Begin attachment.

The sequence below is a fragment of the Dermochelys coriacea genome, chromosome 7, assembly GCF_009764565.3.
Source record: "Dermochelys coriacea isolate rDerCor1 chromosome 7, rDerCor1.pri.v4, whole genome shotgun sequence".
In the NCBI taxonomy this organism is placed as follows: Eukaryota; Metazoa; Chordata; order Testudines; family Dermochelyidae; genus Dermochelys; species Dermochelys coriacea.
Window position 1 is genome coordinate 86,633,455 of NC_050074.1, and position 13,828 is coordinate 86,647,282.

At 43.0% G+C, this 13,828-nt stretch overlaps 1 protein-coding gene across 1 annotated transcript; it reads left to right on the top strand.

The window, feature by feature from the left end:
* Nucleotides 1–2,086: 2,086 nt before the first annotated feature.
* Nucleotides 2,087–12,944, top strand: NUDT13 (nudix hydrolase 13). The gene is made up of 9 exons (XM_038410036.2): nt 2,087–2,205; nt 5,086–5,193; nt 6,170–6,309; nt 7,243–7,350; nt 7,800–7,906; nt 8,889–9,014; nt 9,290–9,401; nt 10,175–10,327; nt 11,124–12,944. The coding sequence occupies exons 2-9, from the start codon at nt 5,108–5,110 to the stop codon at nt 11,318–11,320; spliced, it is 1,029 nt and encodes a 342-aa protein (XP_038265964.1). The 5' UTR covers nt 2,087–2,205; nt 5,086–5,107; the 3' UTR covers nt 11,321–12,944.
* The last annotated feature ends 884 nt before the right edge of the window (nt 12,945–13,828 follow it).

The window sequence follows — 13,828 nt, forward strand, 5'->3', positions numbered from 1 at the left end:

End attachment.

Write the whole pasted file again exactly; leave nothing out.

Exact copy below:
The sequence below is a fragment of the Dermochelys coriacea genome, chromosome 7, assembly GCF_009764565.3.
Source record: "Dermochelys coriacea isolate rDerCor1 chromosome 7, rDerCor1.pri.v4, whole genome shotgun sequence".
In the NCBI taxonomy this organism is placed as follows: Eukaryota; Metazoa; Chordata; order Testudines; family Dermochelyidae; genus Dermochelys; species Dermochelys coriacea.
Window position 1 is genome coordinate 86,633,455 of NC_050074.1, and position 13,828 is coordinate 86,647,282.

At 43.0% G+C, this 13,828-nt stretch overlaps 1 protein-coding gene across 1 annotated transcript; it reads left to right on the top strand.

The window, feature by feature from the left end:
* Nucleotides 1–2,086: 2,086 nt before the first annotated feature.
* Nucleotides 2,087–12,944, top strand: NUDT13 (nudix hydrolase 13). The gene is made up of 9 exons (XM_038410036.2): nt 2,087–2,205; nt 5,086–5,193; nt 6,170–6,309; nt 7,243–7,350; nt 7,800–7,906; nt 8,889–9,014; nt 9,290–9,401; nt 10,175–10,327; nt 11,124–12,944. The coding sequence occupies exons 2-9, from the start codon at nt 5,108–5,110 to the stop codon at nt 11,318–11,320; spliced, it is 1,029 nt and encodes a 342-aa protein (XP_038265964.1). The 5' UTR covers nt 2,087–2,205; nt 5,086–5,107; the 3' UTR covers nt 11,321–12,944.
* The last annotated feature ends 884 nt before the right edge of the window (nt 12,945–13,828 follow it).

The window sequence follows — 13,828 nt, forward strand, 5'->3', positions numbered from 1 at the left end: